Enabling Sharing: Flexible and Simple Campaigns for Digital Lookbooks 

 

I have selected some of the most important developments that have driven product at LOOKCAST. This is a fun record for me and way to gain insight into "how I think."

 
 A LC customer shares her jewelry design with her clients, agents/buyers and general audience

A LC customer shares her jewelry design with her clients, agents/buyers and general audience

 The LOOKCAST Lookbook Editor helps non-tech users quickly and easily create beautiful responsive microsites (aka digital lookbooks!)

The LOOKCAST Lookbook Editor helps non-tech users quickly and easily create beautiful responsive microsites (aka digital lookbooks!)

 

LOOKCAST is the premiere SaaS for creating, sharing, managing and tracking digital lookbooks. This past summer we relaunched our platform, leveraging 2 years of user feedback and insights. A recent challenge was refining how our users shared their lookbooks. The concept of a "lookbook campaign" was something new, proposed by our brilliant and data driven CTO. This addition to our conceptual model would allow for more flexibility in sharing and much better reporting (both things repeated asked for by our customers). However, like any major new feature/process it was less developed and needed to be refined.

A core principle (even with LC1.0) has always been to enable users to share one lookbook in different ways. Why is this important? It takes time to create a lookbook and most users want to take one lookbook and share it with both their B2B and B2C network. Of course you don't want to share wholesale pricing with just anyone, so have the ability to "protect" your lookbook was important. Through this concept of campaigns a user can share a lookbook publicly on social media and also share a password protected version with wholesale pricing. Instead of having to create two different lookbooks, a user can create many different campaigns using the same lookbook as the starting point.

Why and how our first iteration of Campaign sharing did not meet expectations

A startup always has to balance between shipping and perfecting. We like to think of our development cycle as a train schedule. Every month we push at least one big feature. This train schedule forces us to recognize what can fit in 1 month vs. 2, and it also encourages us to build, measure, learn and repeat. This is the way I think good products are made, thinking can only take you so far. The web and it's corner cases will always be there to educate you and highlight all the things you did not consider! 

In our first iteration of sharing via campaigns we wanted to "educate" or hint at all the different ways a user could share a lookbook. We spent a lot of time building a flexible system that users could tailor to meet a variety of business needs. So when a user took the action to share their lookbook we proudly presented a popup with prepackaged "campaign styles".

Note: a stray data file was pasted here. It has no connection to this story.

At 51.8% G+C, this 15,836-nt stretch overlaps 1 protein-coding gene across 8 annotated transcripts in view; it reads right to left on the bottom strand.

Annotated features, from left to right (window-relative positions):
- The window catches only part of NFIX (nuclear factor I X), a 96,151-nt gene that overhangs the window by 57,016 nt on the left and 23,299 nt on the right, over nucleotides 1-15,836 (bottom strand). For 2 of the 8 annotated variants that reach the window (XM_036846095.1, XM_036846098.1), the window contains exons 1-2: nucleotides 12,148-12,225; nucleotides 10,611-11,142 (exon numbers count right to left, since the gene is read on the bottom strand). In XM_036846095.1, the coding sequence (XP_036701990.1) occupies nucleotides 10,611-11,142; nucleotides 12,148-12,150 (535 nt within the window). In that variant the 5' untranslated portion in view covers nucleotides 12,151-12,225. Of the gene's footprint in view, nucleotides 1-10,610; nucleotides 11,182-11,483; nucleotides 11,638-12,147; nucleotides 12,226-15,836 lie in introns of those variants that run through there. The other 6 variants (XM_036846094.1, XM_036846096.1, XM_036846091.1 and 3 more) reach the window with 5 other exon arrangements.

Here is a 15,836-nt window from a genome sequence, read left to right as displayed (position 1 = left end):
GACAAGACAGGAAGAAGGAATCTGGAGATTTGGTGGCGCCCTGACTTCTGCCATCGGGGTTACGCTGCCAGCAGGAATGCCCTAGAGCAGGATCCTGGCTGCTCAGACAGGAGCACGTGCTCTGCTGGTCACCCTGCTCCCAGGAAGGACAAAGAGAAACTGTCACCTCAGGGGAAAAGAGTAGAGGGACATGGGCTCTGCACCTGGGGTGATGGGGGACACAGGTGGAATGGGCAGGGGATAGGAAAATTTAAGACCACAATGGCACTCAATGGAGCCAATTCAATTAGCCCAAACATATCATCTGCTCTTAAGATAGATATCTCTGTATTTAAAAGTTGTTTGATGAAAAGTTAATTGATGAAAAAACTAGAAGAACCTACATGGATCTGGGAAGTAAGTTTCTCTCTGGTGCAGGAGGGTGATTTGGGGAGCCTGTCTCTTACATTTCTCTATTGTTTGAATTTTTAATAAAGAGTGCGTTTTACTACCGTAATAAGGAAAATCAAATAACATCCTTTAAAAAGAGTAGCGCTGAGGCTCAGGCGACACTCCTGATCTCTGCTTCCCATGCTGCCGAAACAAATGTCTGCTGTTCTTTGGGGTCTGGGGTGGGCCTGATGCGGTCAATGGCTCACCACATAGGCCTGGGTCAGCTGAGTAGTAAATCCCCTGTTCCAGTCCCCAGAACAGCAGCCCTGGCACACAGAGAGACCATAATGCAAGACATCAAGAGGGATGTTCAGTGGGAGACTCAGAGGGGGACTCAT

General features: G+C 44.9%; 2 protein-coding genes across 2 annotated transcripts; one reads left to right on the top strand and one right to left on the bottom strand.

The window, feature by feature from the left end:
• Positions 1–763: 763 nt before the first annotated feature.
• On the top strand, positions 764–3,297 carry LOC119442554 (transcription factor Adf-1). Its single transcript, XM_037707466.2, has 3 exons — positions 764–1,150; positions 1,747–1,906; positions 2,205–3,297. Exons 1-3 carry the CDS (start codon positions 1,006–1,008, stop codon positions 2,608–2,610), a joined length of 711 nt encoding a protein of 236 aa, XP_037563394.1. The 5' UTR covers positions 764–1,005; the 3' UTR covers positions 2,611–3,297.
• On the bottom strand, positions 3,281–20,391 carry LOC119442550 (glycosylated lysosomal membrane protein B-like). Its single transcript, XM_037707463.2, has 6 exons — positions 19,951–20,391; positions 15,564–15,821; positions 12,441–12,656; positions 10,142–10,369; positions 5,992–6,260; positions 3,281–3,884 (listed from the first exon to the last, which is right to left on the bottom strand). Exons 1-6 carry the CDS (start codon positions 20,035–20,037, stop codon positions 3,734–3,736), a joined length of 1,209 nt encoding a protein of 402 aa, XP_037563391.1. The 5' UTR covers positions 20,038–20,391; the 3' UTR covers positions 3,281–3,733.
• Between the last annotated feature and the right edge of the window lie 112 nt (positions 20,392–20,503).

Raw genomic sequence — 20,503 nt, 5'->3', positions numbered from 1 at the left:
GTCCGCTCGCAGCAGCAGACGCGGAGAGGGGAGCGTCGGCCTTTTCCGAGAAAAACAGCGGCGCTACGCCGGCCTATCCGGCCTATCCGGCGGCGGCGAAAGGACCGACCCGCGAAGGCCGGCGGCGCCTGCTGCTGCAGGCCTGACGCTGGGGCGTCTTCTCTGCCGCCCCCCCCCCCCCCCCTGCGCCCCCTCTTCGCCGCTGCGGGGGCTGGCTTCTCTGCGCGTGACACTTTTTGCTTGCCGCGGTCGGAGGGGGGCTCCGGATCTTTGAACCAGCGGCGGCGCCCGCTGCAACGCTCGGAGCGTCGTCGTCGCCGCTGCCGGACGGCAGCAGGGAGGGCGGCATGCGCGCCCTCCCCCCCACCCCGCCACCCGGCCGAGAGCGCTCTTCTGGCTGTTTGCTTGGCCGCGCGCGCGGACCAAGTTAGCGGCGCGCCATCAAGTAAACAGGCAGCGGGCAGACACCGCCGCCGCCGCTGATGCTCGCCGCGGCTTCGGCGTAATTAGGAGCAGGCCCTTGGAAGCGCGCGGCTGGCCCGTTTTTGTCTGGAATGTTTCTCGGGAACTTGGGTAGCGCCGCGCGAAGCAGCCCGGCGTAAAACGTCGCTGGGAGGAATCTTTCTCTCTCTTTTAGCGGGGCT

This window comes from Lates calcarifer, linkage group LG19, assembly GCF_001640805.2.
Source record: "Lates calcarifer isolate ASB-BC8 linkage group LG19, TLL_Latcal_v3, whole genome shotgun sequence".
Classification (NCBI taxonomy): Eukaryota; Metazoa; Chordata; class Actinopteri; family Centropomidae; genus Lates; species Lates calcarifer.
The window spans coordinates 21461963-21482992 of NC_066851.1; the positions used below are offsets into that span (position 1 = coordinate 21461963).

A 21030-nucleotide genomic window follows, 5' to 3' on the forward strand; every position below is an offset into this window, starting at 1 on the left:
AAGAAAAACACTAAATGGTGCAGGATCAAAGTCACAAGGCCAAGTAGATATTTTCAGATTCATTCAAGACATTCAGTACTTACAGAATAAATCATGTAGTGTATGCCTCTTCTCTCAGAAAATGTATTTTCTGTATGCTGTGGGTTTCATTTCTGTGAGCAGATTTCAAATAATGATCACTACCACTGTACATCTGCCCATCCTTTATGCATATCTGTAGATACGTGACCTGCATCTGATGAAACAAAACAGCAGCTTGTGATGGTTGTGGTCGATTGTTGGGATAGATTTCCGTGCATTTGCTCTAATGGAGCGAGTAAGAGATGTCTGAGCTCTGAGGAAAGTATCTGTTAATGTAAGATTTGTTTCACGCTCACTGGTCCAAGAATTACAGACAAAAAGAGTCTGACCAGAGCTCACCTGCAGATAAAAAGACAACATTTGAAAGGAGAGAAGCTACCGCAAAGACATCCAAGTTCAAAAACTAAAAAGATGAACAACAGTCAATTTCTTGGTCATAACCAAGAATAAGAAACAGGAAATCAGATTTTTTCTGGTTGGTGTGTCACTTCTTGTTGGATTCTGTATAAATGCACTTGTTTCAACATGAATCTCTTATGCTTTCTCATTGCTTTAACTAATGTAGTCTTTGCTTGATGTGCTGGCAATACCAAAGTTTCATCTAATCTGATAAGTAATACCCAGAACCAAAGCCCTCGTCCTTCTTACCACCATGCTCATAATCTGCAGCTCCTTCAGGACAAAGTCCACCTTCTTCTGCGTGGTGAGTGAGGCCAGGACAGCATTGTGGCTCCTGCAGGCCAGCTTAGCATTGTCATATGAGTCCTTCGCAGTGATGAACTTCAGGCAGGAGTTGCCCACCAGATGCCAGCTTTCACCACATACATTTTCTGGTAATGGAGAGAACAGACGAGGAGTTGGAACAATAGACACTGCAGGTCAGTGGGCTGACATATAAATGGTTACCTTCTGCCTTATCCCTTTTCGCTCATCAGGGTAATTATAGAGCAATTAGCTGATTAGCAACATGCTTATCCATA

Mockup up of the initial Campaign UX. Hindsight 20/20: presenting users with choices they dont fully understand is asking for trouble

Mockup up of the initial Campaign UX. Hindsight 20/20: presenting users with choices they dont fully understand is asking for trouble

 

Instead of being a cool moment of discovery this popup became a point of stress for users who didn't know how they wanted to share. More importantly, there was no way for them in that moment to truly understand what each of our campaign styles did. We assumed users would just test and try things as they ultimately are the ones to take the action of sharing their campaign link. We knew something was wrong when our in-trial metrics showed a disproportionate amount of lookbooks being created vs shared. When users did try sharing they always clicked on the custom campaign option (a sign that they weren't comfortable making a choice).

Additionally we felt there were too many steps between creating a campaign and pushing the campaign live. 

 
 
 Early prototype of sharing using prepackaged "campaign styles"

Early prototype of sharing using prepackaged "campaign styles"

 

I knew that we needed to clarify what these campaign styles meant, and what aspects of the lookbook they controlled. A wizard would help users understand the "steps" they would need to take before having a url they could share. Trying to squeeze everything into a multistep wizard was not working, above is an example of one of the quick iterations we tried (notice the amount of layers in the file!). 

 
 
 InVision prototypes of the Campaign Editor 2.0

InVision prototypes of the Campaign Editor 2.0

 

I also used Invision to make quick interactive prototypes. In the end it was clear that our initial desire to educate users via Campaign Styles was flawed. Yes our app does some pretty amazing things, but we needed to readjust our thinking to align with what our customers wanted to do vs. what we wanted to show them. I deleted the Campaign Styles feature from the app in favor of two primary ways of sharing: quick or customized.

Presently, users can click one button to share their lookbook or they can create a tailored experience using our campaign editor. With Quick Sharing we set some smart defaults to prevent users from accidentally sharing their wholesale pricing on FaceBook. 

 
 
 

The campaign editor was further refined by showing users (WYSIWYG) exactly what they were changing in their lookbook. So to the right of the four main options we placed an iframe of the actual lookbook. When a user toggles a value we show what content is hidden or revealed. The brief video at the end of the post should help illustrate things in more detail.

With only a month and a half of data we already have seen a major improvement in both campaign creation and sharing. Surely there are more details to refine as we continue to optimize sharing, for now we'll celebrate our results :)